With popular culture practically choking on vampires, does Dracula, Bram Stoker’s classic Gothic horror tale, still have anything to say to us?
The novel, still in print after well over a century, surely does. As a model of dense, intense storytelling as well as allegorically, it pleases readers to this day in spite of its distinctly old-fashioned literary style. True horror is timeless.
However, the new Off Broadway revival of Hamilton Deane and John L. Balderston’s play, which dates from the 1920s and was successfully revived in 1977 starring Frank Langella, lacks (to use the obvious metaphor) a certain bite.
Leavened by comic relief from two servants (played brightly by Katharine Luckinbill and Rob O’Hare), the story plays out straight. The playwrights wisely narrowed their field, adapting (somewhat freely) the later part of Stoker’s story, set in London. The Count, along with the crates of Transylvania dirt he must sleep in by day, has taken up residence at a crumbling manor house adjacent to the home of Dr. Seward (Timothy Jerome) and his daughter Lucy (an excellent Emily Bridges, daughter of the actor Beau Bridges). Mina Harker, an important character in the novel, is already one of the undead, feeding nightly on the local children, while poor Lucy receives nightly suckings from Dracula himself, who means to transform her into his undead queen.
Undertaking what I can’t help thinking of as the George Hamilton role, the young Italian actor Michel Altieri in his American debut makes a charismatic, half-campy Dracula. With sharp features, long, flowing black hair, and an exotic accent he has the requisite, glittery-eyed, appealingly scary presence.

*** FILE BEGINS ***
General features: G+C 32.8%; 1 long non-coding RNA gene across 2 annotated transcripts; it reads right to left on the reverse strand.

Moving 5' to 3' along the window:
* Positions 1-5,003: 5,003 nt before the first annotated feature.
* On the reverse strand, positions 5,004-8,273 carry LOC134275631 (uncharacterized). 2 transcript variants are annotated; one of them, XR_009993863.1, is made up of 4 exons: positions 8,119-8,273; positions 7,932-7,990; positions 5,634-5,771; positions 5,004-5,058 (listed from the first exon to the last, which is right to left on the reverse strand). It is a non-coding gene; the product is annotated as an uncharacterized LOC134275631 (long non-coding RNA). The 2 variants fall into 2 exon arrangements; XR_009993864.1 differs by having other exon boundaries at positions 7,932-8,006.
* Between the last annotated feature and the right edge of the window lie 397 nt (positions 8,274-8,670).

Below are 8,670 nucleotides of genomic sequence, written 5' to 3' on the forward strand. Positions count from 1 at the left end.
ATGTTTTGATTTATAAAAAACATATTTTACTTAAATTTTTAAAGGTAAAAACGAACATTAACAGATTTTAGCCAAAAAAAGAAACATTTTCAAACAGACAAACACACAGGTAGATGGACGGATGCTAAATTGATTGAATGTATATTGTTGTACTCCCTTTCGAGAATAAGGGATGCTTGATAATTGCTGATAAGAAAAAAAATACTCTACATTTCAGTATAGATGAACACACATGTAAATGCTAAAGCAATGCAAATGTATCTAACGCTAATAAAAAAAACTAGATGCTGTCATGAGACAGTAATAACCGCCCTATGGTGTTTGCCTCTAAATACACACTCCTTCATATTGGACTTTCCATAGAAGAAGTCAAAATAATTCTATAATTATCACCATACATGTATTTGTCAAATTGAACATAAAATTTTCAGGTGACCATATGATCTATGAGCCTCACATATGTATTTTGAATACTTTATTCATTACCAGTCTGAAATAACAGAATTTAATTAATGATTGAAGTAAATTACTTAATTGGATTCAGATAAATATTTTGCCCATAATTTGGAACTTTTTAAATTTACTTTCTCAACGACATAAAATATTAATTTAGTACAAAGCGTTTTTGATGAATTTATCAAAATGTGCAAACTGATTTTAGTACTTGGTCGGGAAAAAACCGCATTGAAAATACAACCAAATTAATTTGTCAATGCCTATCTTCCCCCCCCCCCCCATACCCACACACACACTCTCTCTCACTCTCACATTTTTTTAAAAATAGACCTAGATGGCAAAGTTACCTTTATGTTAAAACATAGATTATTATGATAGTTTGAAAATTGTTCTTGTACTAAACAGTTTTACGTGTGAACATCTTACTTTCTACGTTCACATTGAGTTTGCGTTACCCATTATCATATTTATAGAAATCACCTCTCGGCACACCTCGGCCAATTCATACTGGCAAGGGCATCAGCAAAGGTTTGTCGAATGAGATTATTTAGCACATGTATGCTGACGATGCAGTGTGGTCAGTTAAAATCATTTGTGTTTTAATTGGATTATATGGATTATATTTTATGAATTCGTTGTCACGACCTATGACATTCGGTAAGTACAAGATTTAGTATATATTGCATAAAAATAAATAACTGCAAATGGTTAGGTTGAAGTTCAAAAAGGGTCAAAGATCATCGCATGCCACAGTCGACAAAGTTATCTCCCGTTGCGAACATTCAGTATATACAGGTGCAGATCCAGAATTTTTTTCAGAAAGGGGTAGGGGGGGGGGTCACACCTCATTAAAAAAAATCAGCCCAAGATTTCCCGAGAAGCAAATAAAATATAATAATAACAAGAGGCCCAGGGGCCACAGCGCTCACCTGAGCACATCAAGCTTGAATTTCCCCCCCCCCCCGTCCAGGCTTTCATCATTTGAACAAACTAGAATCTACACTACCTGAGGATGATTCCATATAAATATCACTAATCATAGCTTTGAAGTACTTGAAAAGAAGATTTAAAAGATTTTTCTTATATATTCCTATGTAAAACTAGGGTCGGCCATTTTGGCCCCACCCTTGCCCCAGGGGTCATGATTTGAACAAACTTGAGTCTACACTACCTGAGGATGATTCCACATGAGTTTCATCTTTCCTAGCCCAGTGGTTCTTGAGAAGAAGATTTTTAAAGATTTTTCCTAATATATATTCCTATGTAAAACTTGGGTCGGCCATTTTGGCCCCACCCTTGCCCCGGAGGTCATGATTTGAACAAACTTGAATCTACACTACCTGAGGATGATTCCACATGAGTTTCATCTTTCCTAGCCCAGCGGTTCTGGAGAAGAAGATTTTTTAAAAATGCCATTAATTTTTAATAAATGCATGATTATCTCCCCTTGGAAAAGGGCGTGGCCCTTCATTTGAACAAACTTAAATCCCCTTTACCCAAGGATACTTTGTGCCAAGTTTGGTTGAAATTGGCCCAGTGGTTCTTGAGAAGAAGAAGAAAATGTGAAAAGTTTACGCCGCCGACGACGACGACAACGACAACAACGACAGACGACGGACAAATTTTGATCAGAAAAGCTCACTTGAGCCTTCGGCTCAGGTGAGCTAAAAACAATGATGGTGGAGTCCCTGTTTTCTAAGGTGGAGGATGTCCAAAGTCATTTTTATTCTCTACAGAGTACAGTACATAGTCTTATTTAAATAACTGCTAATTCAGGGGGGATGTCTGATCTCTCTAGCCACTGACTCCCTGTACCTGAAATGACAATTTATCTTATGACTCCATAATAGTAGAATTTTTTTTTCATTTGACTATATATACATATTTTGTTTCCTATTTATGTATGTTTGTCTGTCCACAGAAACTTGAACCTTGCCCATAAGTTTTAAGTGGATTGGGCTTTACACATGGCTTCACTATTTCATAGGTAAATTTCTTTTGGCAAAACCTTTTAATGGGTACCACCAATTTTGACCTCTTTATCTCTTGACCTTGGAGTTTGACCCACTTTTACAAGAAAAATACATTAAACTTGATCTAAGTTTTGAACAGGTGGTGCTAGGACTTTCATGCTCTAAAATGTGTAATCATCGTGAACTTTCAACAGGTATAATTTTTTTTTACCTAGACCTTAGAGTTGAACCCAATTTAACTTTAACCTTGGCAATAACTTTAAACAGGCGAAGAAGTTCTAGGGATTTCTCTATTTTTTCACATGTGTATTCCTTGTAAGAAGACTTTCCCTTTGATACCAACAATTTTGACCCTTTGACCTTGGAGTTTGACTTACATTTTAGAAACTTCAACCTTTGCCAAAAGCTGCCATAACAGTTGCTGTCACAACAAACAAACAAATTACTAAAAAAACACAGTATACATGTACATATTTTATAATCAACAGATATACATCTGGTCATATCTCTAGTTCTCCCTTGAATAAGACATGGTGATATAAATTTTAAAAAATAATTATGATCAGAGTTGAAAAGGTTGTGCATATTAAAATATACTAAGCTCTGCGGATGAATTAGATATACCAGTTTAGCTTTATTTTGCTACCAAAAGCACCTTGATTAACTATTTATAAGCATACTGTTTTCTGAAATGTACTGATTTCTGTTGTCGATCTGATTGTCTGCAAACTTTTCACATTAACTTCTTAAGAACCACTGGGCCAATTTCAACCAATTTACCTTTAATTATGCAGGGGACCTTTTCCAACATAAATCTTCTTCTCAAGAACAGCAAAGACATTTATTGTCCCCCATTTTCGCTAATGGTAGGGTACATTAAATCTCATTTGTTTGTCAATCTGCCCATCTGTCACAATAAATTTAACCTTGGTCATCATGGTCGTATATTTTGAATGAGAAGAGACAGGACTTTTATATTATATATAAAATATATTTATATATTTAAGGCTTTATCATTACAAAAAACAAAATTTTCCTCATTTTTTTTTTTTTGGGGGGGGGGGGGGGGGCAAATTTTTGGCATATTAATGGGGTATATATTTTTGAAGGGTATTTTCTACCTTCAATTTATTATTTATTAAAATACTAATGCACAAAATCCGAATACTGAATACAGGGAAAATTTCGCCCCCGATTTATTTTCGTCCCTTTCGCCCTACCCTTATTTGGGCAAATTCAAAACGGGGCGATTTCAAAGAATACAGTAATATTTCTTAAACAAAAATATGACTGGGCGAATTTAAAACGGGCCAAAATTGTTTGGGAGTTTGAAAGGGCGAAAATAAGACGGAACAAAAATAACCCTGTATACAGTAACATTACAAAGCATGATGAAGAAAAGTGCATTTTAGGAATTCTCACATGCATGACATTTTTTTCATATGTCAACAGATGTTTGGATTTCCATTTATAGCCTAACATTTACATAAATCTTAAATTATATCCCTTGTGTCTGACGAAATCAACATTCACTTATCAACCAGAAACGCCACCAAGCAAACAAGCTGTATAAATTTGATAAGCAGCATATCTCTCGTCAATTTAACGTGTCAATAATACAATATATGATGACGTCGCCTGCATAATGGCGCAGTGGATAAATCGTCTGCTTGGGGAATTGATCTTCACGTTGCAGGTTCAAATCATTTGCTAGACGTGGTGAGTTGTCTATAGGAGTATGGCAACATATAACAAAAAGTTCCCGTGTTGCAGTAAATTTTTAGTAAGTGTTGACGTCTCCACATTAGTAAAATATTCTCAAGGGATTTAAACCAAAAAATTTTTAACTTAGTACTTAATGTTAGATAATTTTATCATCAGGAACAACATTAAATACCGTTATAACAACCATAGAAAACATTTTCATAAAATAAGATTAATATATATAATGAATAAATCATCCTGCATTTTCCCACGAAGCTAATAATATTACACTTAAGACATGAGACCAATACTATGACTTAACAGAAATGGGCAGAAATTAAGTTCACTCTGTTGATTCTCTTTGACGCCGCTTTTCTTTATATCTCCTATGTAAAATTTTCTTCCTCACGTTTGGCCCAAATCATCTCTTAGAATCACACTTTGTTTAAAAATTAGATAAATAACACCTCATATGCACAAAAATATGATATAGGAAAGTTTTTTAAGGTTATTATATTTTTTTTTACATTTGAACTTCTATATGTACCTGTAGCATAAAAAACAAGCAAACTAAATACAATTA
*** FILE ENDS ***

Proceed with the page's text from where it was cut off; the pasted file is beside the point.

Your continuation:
The production’s big draw, George Hearn, is fine as the Count’s adversary Van Helsing, and it’s nice to see him and hear that famous voice, but it could have been anyone up there—any gracefully aging actor with some gravitas, anyway. This wouldn’t likely be a career-defining role for anyone.
John Buffalo Mailer (the son of Norman Mailer) chews things up as the mental patient Renfield, the vampire’s half-willing minion; manically two-faced in the Gollum-Sméagol tradition, he gets the show’s second-most impressive visual, climbing down a wall upside-down. In a show where the action depends heavily on foggy entrances and dark and stormy nights, the sets, sound, and lighting are key, and the technical crew here easily meets the challenge.
The problems are more basic. To modern ears the earnest, straightforward script is a hard one to make convincing, and director Paul Alexander hasn’t figured out a way to do it. It needs, I suspect, to be played either more funny than this, or less funny; it’s as if no one could make a decision which way to go. If staged and directed better, it might still be a scary play; here, though, it comes across as hokey, neither truly frightening nor endearingly old-fashioned.
What we have, ultimately, is a play from the 1920s that just hasn’t aged well, and a conception that has failed to make the best of it. The best scenes are those in the second half given entirely over to spectacle—the seduction scene (a wordless pas-de-deux between Dracula and Lucy) and the final confrontation in the vampire’s crypt.
Dracula is produced by Bram Stoker’s Dracula LLC, Tony Travis, George and Donna Shipley, Ed Bankole, Megan Barnett, Leslie Evers, Michael
Alden, and Carolyn Bechtel. It plays through March 13 at the Little Shubert Theatre, 442 W. 42 St., New York. Visit the show’s website for tickets.